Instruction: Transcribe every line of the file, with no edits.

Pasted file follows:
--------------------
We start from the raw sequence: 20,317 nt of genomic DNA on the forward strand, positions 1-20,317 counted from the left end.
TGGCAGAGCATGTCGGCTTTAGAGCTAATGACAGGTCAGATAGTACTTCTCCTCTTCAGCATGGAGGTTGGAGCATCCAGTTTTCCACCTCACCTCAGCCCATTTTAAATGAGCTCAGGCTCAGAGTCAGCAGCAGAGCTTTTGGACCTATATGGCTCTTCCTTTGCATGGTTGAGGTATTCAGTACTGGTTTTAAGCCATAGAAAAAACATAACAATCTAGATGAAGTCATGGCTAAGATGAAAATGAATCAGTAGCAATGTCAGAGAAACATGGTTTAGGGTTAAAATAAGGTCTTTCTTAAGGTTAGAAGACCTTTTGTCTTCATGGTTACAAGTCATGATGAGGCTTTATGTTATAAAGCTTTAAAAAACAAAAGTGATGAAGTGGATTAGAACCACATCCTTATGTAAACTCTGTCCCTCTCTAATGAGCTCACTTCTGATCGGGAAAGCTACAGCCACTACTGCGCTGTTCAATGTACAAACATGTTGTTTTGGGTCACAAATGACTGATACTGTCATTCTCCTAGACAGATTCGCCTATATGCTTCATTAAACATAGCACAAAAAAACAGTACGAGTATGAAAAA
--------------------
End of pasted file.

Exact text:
We start from the raw sequence: 20,317 nt of genomic DNA on the forward strand, positions 1-20,317 counted from the left end.
TGGCAGAGCATGTCGGCTTTAGAGCTAATGACAGGTCAGATAGTACTTCTCCTCTTCAGCATGGAGGTTGGAGCATCCAGTTTTCCACCTCACCTCAGCCCATTTTAAATGAGCTCAGGCTCAGAGTCAGCAGCAGAGCTTTTGGACCTATATGGCTCTTCCTTTGCATGGTTGAGGTATTCAGTACTGGTTTTAAGCCATAGAAAAAACATAACAATCTAGATGAAGTCATGGCTAAGATGAAAATGAATCAGTAGCAATGTCAGAGAAACATGGTTTAGGGTTAAAATAAGGTCTTTCTTAAGGTTAGAAGACCTTTTGTCTTCATGGTTACAAGTCATGATGAGGCTTTATGTTATAAAGCTTTAAAAAACAAAAGTGATGAAGTGGATTAGAACCACATCCTTATGTAAACTCTGTCCCTCTCTAATGAGCTCACTTCTGATCGGGAAAGCTACAGCCACTACTGCGCTGTTCAATGTACAAACATGTTGTTTTGGGTCACAAATGACTGATACTGTCATTCTCCTAGACAGATTCGCCTATATGCTTCATTAAACATAGCACAAAAAAACAGTACGAGTATGAAAAA